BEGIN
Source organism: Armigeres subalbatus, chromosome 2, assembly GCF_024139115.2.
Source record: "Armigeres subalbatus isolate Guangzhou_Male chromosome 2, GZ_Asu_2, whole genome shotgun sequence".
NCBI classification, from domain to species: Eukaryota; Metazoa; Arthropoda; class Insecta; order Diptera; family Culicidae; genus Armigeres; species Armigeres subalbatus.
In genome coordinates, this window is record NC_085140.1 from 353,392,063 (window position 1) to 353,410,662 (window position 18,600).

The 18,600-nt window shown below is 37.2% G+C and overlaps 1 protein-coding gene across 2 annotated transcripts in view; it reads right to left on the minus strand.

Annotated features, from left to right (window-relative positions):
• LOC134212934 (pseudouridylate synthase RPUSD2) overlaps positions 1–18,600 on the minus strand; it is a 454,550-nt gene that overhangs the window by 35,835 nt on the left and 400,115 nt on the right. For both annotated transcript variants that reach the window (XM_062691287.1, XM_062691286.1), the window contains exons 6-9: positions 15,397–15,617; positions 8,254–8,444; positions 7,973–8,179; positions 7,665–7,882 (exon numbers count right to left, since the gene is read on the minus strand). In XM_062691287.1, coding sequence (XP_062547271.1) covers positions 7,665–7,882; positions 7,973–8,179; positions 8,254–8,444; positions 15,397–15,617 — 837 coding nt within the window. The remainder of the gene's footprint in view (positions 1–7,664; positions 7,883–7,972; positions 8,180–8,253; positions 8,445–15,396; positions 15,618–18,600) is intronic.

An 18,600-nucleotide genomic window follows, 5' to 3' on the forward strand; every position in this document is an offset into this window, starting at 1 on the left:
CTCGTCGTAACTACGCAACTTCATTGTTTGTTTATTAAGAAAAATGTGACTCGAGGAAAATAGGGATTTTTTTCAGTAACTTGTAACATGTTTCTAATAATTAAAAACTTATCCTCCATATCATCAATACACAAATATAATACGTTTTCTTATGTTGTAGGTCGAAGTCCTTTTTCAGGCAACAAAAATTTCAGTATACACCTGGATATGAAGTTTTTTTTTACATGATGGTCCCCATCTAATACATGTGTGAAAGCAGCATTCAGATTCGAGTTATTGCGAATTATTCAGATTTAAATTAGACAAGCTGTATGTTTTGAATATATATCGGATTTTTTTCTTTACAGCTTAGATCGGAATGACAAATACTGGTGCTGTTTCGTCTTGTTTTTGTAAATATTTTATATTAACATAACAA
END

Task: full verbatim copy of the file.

Source organism: Armigeres subalbatus, chromosome 2, assembly GCF_024139115.2.
Source record: "Armigeres subalbatus isolate Guangzhou_Male chromosome 2, GZ_Asu_2, whole genome shotgun sequence".
NCBI classification, from domain to species: Eukaryota; Metazoa; Arthropoda; class Insecta; order Diptera; family Culicidae; genus Armigeres; species Armigeres subalbatus.
In genome coordinates, this window is record NC_085140.1 from 353,392,063 (window position 1) to 353,410,662 (window position 18,600).

The 18,600-nt window shown below is 37.2% G+C and overlaps 1 protein-coding gene across 2 annotated transcripts in view; it reads right to left on the minus strand.

Annotated features, from left to right (window-relative positions):
• LOC134212934 (pseudouridylate synthase RPUSD2) overlaps positions 1–18,600 on the minus strand; it is a 454,550-nt gene that overhangs the window by 35,835 nt on the left and 400,115 nt on the right. For both annotated transcript variants that reach the window (XM_062691287.1, XM_062691286.1), the window contains exons 6-9: positions 15,397–15,617; positions 8,254–8,444; positions 7,973–8,179; positions 7,665–7,882 (exon numbers count right to left, since the gene is read on the minus strand). In XM_062691287.1, coding sequence (XP_062547271.1) covers positions 7,665–7,882; positions 7,973–8,179; positions 8,254–8,444; positions 15,397–15,617 — 837 coding nt within the window. The remainder of the gene's footprint in view (positions 1–7,664; positions 7,883–7,972; positions 8,180–8,253; positions 8,445–15,396; positions 15,618–18,600) is intronic.

An 18,600-nucleotide genomic window follows, 5' to 3' on the forward strand; every position in this document is an offset into this window, starting at 1 on the left:
CTCGTCGTAACTACGCAACTTCATTGTTTGTTTATTAAGAAAAATGTGACTCGAGGAAAATAGGGATTTTTTTCAGTAACTTGTAACATGTTTCTAATAATTAAAAACTTATCCTCCATATCATCAATACACAAATATAATACGTTTTCTTATGTTGTAGGTCGAAGTCCTTTTTCAGGCAACAAAAATTTCAGTATACACCTGGATATGAAGTTTTTTTTTACATGATGGTCCCCATCTAATACATGTGTGAAAGCAGCATTCAGATTCGAGTTATTGCGAATTATTCAGATTTAAATTAGACAAGCTGTATGTTTTGAATATATATCGGATTTTTTTCTTTACAGCTTAGATCGGAATGACAAATACTGGTGCTGTTTCGTCTTGTTTTTGTAAATATTTTATATTAACATAACAA